“If the disruption in this market continues or worsens, there will be a material risk to UK financial stability,” the Bank of England said in a statement.
“To restore orderly market conditions,” the bank said purchases “will be carried out to the extent necessary to effect this outcome.” It is also said that the period is only for two weeks.
Just three weeks into the job, Truss is trying to make a bold — some would say dangerous — turnaround of the British economy, which has spooked investors. Truss has made no secret of his free market views. During the leadership campaign to replace Boris Johnson as Prime Minister, he said he was a tax collector from the start.
On Friday, the government delivered on that promise by announcing massive tax cuts and a major boost in borrowing. The plans include scrapping the top income tax rate of 45 per cent for those earning over £150,000 and removing the cap on bankers’ bonuses.
Markets gave their early verdict: On Monday, the pound sterling fell to an all-time low against the US dollar, at one point falling to 1.03 before recovering somewhat. Some economists have suggested the pound could fall against the dollar.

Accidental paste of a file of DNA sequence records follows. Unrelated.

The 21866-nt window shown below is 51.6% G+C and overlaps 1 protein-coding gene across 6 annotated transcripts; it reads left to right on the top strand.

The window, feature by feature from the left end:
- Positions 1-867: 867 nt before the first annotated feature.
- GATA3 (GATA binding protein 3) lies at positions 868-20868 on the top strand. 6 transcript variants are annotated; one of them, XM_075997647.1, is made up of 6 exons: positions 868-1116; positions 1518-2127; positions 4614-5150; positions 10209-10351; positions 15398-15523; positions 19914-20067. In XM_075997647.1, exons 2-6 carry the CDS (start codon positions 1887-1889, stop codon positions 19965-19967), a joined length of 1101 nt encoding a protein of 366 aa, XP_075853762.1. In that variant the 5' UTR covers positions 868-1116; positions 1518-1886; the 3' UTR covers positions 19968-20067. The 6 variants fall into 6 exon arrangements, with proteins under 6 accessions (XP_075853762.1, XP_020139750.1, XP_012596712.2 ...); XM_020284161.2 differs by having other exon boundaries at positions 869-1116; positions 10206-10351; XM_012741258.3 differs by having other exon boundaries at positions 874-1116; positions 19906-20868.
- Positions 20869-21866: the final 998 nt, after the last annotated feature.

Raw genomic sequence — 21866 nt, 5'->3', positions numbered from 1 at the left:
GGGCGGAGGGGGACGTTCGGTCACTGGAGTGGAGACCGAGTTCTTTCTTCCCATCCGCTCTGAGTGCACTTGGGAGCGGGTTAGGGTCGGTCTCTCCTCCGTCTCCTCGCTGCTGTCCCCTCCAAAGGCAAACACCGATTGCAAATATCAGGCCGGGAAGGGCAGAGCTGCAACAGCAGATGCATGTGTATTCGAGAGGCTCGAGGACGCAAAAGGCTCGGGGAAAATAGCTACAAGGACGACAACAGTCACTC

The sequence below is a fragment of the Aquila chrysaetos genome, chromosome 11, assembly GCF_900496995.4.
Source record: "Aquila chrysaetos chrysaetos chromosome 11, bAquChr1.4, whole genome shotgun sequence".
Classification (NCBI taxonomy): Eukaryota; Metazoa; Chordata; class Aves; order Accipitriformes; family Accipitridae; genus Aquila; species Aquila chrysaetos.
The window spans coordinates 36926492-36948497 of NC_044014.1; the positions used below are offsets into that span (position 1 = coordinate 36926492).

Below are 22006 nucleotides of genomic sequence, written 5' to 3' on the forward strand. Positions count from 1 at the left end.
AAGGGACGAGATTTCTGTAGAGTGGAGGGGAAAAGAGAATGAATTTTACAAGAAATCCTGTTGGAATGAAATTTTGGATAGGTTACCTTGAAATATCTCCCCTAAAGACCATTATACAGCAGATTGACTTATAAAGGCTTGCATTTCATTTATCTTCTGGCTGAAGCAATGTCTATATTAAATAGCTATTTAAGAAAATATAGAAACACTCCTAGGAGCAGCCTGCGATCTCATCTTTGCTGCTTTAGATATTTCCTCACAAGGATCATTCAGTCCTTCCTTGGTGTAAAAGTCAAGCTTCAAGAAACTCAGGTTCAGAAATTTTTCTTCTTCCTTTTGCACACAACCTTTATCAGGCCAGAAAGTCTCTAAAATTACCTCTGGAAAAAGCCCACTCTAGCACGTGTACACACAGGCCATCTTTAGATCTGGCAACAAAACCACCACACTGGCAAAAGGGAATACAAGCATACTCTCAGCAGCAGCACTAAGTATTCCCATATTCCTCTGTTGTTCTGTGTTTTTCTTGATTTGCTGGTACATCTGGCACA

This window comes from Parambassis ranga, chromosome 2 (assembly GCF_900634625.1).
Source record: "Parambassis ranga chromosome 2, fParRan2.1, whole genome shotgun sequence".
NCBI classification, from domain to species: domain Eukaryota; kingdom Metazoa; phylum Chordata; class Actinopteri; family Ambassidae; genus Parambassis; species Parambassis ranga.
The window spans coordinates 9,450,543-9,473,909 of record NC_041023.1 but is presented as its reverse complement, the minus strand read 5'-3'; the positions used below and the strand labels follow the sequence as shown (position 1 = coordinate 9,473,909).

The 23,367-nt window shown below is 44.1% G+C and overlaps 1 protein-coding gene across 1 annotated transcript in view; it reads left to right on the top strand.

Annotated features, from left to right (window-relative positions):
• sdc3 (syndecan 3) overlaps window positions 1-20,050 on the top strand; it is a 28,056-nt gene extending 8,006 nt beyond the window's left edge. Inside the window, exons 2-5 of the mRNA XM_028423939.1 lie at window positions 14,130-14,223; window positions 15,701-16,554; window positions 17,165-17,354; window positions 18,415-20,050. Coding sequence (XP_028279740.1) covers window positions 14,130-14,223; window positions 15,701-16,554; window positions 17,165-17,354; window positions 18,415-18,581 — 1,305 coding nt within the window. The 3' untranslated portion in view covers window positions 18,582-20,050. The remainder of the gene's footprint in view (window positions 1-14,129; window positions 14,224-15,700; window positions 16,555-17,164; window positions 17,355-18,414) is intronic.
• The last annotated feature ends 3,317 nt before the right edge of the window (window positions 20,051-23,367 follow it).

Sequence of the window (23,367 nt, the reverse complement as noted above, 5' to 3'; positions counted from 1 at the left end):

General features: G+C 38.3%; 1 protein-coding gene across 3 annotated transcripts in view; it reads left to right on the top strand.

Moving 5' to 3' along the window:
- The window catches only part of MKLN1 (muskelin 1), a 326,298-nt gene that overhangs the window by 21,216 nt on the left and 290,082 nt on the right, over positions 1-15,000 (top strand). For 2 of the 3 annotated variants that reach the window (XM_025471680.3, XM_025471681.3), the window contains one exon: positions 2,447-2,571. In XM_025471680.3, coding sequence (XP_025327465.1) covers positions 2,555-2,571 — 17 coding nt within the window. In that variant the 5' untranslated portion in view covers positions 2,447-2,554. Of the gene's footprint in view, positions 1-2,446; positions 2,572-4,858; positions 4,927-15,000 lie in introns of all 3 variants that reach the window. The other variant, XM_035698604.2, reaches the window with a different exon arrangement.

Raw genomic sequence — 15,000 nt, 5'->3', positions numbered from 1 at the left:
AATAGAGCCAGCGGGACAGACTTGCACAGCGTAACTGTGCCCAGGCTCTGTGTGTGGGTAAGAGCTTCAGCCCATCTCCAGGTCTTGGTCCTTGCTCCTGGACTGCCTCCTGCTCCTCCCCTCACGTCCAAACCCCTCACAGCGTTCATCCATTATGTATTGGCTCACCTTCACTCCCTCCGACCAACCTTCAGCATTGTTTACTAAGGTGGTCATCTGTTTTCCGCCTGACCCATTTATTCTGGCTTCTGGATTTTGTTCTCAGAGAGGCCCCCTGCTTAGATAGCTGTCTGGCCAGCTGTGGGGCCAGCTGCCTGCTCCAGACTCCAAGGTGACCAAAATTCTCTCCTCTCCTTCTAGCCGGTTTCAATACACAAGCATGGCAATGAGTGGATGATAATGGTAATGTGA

On Wednesday morning, the pound fell back to 1.06 after reaching 1.08 on Tuesday.
“This is a self-inflicted wound, unlike other volatility in the market,” Keir Starmer, leader of the opposition Labor Party, told the BBC on Wednesday morning. According to the latest YouGov poll, his party is up 17 percentage points. It was the party’s biggest lead against the Conservatives since Labor leader Tony Blair’s landslide victory in 2001.
Truss wants to call a general election by January 2025 and is keen to put his ideas on the economy into motion.
On Tuesday, the International Monetary Fund issued a rare condemnation of the new British government’s handling of its economic policy.
In an unusually blunt statement, it said it was “closely monitoring” the situation in the UK, saying the government’s plans would “increase inequality”. It said that untargeted fund packages are not recommended during periods of high inflation.
Truss and his chancellor Kwasi Kwarteng have defended their vision for the economy.
“They are willing to risk unpopularity because they think it will work in the long run,” says Tony Travers, a professor of politics at the London School of Economics.
He noted that unlike some of his Conservative Party predecessors, including Johnson and Theresa May, Truss’ free market views were more straightforward. His government wants to “move Britain into a lower-tax, more flexible economy, with higher-paid workers and talent that competes in the EU and globally.”
“Whether it works or not, only time will tell,” he said, “and whether it survives in the short term, time will soon tell.”
“Lifelong social media lover. Falls down a lot. Creator. Devoted food aficionado. Explorer. Typical troublemaker.”